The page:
Suddenly came a burst of applause in the downtown Chicago field office of Obama for America, where 100-odd volunteers in folding chairs at metal tables, on the fifth floor of a dingy office building, were contacting voters Monday in the battleground states of Iowa and Wisconsin.
After 25 minutes on her cell phone to an undecided man in Palmyra, Iowa, Celeste Peterson persuaded him to lean toward the president.
“I don’t think I was breathing the whole time,” she said, flushed with victory—a small victory, to be sure, but a victory all the same. “It’s nice that he was open for conversation. He didn’t hang up on me, and that’s always a good start.”
Peterson, a 34-year-old Chicago native who sells cheeses at the Farmers Markets and recently returned to college for a degree in American sign language, was canvassing neighborhoods in Iowa on Saturday and planned to trek to Milwaukee on Election Day for more door-knocking to get out the vote.
“I’m waking up anxious every single day,” she said, noting that her eyes usually pop open well before her clock radio alarm turns on NPR. “I feel at least 51 percent positive about it, but I’m not gonna lie—I’m still concerned. I just hope that I’m making a difference.”
Sitting amid a different cluster of volunteers 50 feet away, 74-year-old Judith Kamins, a grandmother of seven, had a case of pre-election angst.
“I’m terrified. Terrified!” Kamins confided between dialing numbers of Wisconsin voters listed on her micro-targeted call sheet. “I wake up at three o’clock in the morning. I’m scared when I listen to what Romney and his group are saying.”
Kamins, who attends K.A.M. Isaiah Israel Temple, the ultra-liberal Reform synagogue directly across the street from President Obama’s Hyde Park home, has been showing up at the field office three days a week, entering data and making calls.
“I’m terrified.Terrified!” Kamins confided between dialing numbers of Wisconsin voters listed on her micro-targeted call sheet. “I wake up at three o’clock in the morning. I’m scared when I listen to what Romney and his group are saying.”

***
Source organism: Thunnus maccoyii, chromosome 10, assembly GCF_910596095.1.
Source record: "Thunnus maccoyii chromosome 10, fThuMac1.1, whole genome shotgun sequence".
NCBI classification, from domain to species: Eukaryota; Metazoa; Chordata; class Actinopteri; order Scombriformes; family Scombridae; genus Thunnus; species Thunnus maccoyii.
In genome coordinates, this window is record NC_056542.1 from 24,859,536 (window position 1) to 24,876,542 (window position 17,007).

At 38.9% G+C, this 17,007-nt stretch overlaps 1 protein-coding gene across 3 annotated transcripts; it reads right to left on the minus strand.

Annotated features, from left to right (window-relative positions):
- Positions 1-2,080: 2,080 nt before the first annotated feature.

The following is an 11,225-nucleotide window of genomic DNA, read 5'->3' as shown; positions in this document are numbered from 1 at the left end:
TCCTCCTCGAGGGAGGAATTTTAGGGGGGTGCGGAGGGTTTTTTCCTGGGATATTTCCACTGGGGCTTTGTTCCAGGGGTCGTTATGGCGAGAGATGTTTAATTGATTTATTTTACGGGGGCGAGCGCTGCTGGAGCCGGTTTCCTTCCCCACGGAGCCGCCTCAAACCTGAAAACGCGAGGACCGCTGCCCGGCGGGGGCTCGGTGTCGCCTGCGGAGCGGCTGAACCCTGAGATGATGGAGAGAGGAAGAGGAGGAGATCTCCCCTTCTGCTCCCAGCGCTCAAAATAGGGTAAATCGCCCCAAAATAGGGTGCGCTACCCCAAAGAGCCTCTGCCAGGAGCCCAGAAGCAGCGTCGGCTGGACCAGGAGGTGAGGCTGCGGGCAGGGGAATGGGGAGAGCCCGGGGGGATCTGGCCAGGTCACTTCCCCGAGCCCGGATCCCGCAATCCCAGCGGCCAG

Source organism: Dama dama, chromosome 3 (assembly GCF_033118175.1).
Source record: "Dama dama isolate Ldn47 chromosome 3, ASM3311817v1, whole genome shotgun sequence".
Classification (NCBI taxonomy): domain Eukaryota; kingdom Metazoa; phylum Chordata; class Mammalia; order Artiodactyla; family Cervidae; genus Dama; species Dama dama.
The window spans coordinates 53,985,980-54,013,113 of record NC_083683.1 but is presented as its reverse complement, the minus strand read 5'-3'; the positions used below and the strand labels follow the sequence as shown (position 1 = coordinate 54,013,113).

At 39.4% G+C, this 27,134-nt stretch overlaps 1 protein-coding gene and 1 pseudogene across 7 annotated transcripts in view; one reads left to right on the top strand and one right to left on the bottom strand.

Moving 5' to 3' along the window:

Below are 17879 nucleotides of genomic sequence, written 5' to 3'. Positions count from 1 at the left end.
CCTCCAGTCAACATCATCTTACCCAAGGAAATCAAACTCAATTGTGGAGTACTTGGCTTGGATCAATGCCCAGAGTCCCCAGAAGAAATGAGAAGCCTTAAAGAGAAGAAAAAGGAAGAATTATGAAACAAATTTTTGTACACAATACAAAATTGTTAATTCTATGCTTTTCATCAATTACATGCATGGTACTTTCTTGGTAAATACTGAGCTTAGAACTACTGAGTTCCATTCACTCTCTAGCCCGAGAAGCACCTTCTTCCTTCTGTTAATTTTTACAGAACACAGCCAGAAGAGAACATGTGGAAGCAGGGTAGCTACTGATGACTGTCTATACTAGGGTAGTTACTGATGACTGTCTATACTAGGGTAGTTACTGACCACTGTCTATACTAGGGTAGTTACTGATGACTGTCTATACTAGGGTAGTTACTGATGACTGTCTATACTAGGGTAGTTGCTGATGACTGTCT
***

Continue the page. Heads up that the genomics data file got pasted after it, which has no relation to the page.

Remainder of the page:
“When [George W.] Bush was elected—and I wasn’t for him—I consoled myself by saying, how much harm could he really do?” Kamins said, by way of explaining her sense of urgency. “And then I lived to see how much harm he could really do. I can’t imagine myself going back to that.”
So it went on the eve of the final titanic clash with Mitt Romney, whom the volunteers variously characterized as a liar, an enemy of women’s rights, a heartless plutocrat or simply a decent guy who has some seriously misguided ideas. “I want to be pro-Obama, not anti-Romney,” said Peterson, a self-described “member of the 47 percent.” But, she added, “he just kind of acts like a brat when he’s off camera, used to getting his way.”
Toyia Hemingway, a Hyde Park resident who lives a couple of blocks from the president and his family, said that even though she is personally doing fine, she’s worried about the decline of the middle class and the rise of poverty that she fears a Romney presidency would bring about.
“My world wouldn’t change,” said Hemingway, who works in the credit and debit card business, “ but my attitude would. I’d be feeling very disenfranchised. I’m feeling very much that the smaller person, instead of corporate America, isn’t being represented.”
Perhaps the youngest volunteer was 9-year-old Mary Pat Walsh, a native of China’s Hunan province who was making calls alongside her adoptive mother, clinical psychologist Lou Walsh.
“We just like Obama and we want him to be elected again,” said the precocious fourth-grader. And why? “I don’t know—because she likes him,” she answered, indicating her mom.
“I’m getting a little anxious about it,” Lou said about the election; she estimated that between herself and her daughter, they’ve made more than 1,000 phone calls.
“She cracks her jaw when she’s anxious,” Mary Pat noted, “and every time she cracks her jaw she has to give me a dollar. She owes me, like, a thousand dollars.”
Longtime Democratic activist Frank Diaz, who has been working elections in Chicago since 1960, scoffed at his colleagues’ jumpiness.
“They lack experience,” said Diaz, 79, who settled in Chicago from Puerto Rico in 1951 and built a career in commercial lending. “Obama’s gonna win by three million votes, and he’s gonna get 300 electoral votes.”
As the volunteers buckled down to their call lists, camera crews from France, Japan, and even more exotic places like California—invited by the Obama campaign to record all the collective dedication—stalked the phone banks and buttonholed interviewees. “I feel very excited,” 18-year-old high school senior Karla Rangel told a French journalist—a granola bar on the table in front of her waiting to be consumed. “I hope people go out and vote.”
Margie Medellin, who lives on Chicago’s South Side, has been volunteering regularly for the Obama campaign since July, and also worked for his 2008 juggernaut in Iowa. She said she’s had plenty of free time since being laid off after a 20-year career as a department store buyer.
“I wanted to do whatever I could to help the president finish his job,” said Medellin, a grandmother who helped register voters for Obama in 2008. “I’m old,” she said. “Not in mind and soul, but I’ve been around.” She added that she was fatalistic about her candidate’s chances. “I feel like if he doesn’t win, it wasn’t meant to be.”